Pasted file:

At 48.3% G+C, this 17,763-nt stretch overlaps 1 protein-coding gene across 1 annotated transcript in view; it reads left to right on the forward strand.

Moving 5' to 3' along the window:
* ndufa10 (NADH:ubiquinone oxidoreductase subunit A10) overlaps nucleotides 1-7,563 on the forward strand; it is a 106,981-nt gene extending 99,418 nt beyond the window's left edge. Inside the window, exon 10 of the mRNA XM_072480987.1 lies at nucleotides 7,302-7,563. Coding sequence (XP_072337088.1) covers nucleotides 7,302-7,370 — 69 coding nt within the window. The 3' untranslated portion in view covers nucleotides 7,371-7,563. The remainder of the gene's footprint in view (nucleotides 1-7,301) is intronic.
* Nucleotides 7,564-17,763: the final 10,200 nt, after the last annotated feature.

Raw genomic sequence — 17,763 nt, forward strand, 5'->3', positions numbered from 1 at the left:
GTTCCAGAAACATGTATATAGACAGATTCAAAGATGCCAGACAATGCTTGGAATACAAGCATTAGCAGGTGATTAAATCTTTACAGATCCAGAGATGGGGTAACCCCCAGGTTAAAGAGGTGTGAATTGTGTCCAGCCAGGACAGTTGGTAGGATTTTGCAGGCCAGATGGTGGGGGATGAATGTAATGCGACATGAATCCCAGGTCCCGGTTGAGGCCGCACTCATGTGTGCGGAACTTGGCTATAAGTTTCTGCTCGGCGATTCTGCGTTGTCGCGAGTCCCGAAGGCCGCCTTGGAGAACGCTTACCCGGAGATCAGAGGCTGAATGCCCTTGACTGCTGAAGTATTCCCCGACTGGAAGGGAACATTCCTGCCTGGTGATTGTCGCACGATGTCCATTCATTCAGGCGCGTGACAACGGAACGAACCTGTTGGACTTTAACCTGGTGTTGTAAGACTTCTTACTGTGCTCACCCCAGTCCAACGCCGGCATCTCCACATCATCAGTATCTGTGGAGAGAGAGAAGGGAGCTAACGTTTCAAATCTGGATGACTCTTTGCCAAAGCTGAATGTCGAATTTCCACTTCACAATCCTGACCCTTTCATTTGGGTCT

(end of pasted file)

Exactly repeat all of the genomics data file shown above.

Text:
At 48.3% G+C, this 17,763-nt stretch overlaps 1 protein-coding gene across 1 annotated transcript in view; it reads left to right on the forward strand.

Moving 5' to 3' along the window:
* ndufa10 (NADH:ubiquinone oxidoreductase subunit A10) overlaps nucleotides 1-7,563 on the forward strand; it is a 106,981-nt gene extending 99,418 nt beyond the window's left edge. Inside the window, exon 10 of the mRNA XM_072480987.1 lies at nucleotides 7,302-7,563. Coding sequence (XP_072337088.1) covers nucleotides 7,302-7,370 — 69 coding nt within the window. The 3' untranslated portion in view covers nucleotides 7,371-7,563. The remainder of the gene's footprint in view (nucleotides 1-7,301) is intronic.
* Nucleotides 7,564-17,763: the final 10,200 nt, after the last annotated feature.

Raw genomic sequence — 17,763 nt, forward strand, 5'->3', positions numbered from 1 at the left:
GTTCCAGAAACATGTATATAGACAGATTCAAAGATGCCAGACAATGCTTGGAATACAAGCATTAGCAGGTGATTAAATCTTTACAGATCCAGAGATGGGGTAACCCCCAGGTTAAAGAGGTGTGAATTGTGTCCAGCCAGGACAGTTGGTAGGATTTTGCAGGCCAGATGGTGGGGGATGAATGTAATGCGACATGAATCCCAGGTCCCGGTTGAGGCCGCACTCATGTGTGCGGAACTTGGCTATAAGTTTCTGCTCGGCGATTCTGCGTTGTCGCGAGTCCCGAAGGCCGCCTTGGAGAACGCTTACCCGGAGATCAGAGGCTGAATGCCCTTGACTGCTGAAGTATTCCCCGACTGGAAGGGAACATTCCTGCCTGGTGATTGTCGCACGATGTCCATTCATTCAGGCGCGTGACAACGGAACGAACCTGTTGGACTTTAACCTGGTGTTGTAAGACTTCTTACTGTGCTCACCCCAGTCCAACGCCGGCATCTCCACATCATCAGTATCTGTGGAGAGAGAGAAGGGAGCTAACGTTTCAAATCTGGATGACTCTTTGCCAAAGCTGAATGTCGAATTTCCACTTCACAATCCTGACCCTTTCATTTGGGTCT